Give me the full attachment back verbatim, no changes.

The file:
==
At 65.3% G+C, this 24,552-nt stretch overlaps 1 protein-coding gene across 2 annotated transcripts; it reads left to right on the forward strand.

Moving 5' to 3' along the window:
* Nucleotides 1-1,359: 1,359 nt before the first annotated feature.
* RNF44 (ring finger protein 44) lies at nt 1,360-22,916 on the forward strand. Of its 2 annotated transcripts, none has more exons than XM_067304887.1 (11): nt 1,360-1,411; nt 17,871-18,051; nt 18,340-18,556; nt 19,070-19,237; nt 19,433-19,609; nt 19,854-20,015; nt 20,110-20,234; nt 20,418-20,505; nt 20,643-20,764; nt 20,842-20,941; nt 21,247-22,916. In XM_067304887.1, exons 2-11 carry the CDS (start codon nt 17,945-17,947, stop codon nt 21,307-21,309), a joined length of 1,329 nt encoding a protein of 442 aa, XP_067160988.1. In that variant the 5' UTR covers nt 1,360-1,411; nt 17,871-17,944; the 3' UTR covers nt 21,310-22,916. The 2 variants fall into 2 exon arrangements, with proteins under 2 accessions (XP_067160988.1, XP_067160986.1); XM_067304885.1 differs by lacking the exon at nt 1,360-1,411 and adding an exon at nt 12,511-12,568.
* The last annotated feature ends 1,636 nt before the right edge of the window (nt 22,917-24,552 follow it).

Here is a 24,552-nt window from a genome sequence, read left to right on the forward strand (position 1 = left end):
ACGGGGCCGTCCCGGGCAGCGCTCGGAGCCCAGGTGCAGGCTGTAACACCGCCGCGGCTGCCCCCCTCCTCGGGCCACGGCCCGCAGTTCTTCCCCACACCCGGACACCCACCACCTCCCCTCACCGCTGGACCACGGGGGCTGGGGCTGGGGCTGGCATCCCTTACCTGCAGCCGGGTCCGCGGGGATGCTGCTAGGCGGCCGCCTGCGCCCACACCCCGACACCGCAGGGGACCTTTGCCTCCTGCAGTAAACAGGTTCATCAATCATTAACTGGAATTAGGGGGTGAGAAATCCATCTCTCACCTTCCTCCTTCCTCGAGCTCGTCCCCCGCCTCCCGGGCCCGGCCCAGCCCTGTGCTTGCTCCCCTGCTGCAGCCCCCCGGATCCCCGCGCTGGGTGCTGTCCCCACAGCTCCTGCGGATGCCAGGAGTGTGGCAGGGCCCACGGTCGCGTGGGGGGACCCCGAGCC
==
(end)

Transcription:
At 65.3% G+C, this 24,552-nt stretch overlaps 1 protein-coding gene across 2 annotated transcripts; it reads left to right on the forward strand.

Moving 5' to 3' along the window:
* Nucleotides 1-1,359: 1,359 nt before the first annotated feature.
* RNF44 (ring finger protein 44) lies at nt 1,360-22,916 on the forward strand. Of its 2 annotated transcripts, none has more exons than XM_067304887.1 (11): nt 1,360-1,411; nt 17,871-18,051; nt 18,340-18,556; nt 19,070-19,237; nt 19,433-19,609; nt 19,854-20,015; nt 20,110-20,234; nt 20,418-20,505; nt 20,643-20,764; nt 20,842-20,941; nt 21,247-22,916. In XM_067304887.1, exons 2-11 carry the CDS (start codon nt 17,945-17,947, stop codon nt 21,307-21,309), a joined length of 1,329 nt encoding a protein of 442 aa, XP_067160988.1. In that variant the 5' UTR covers nt 1,360-1,411; nt 17,871-17,944; the 3' UTR covers nt 21,310-22,916. The 2 variants fall into 2 exon arrangements, with proteins under 2 accessions (XP_067160988.1, XP_067160986.1); XM_067304885.1 differs by lacking the exon at nt 1,360-1,411 and adding an exon at nt 12,511-12,568.
* The last annotated feature ends 1,636 nt before the right edge of the window (nt 22,917-24,552 follow it).

Here is a 24,552-nt window from a genome sequence, read left to right on the forward strand (position 1 = left end):
ACGGGGCCGTCCCGGGCAGCGCTCGGAGCCCAGGTGCAGGCTGTAACACCGCCGCGGCTGCCCCCCTCCTCGGGCCACGGCCCGCAGTTCTTCCCCACACCCGGACACCCACCACCTCCCCTCACCGCTGGACCACGGGGGCTGGGGCTGGGGCTGGCATCCCTTACCTGCAGCCGGGTCCGCGGGGATGCTGCTAGGCGGCCGCCTGCGCCCACACCCCGACACCGCAGGGGACCTTTGCCTCCTGCAGTAAACAGGTTCATCAATCATTAACTGGAATTAGGGGGTGAGAAATCCATCTCTCACCTTCCTCCTTCCTCGAGCTCGTCCCCCGCCTCCCGGGCCCGGCCCAGCCCTGTGCTTGCTCCCCTGCTGCAGCCCCCCGGATCCCCGCGCTGGGTGCTGTCCCCACAGCTCCTGCGGATGCCAGGAGTGTGGCAGGGCCCACGGTCGCGTGGGGGGACCCCGAGCC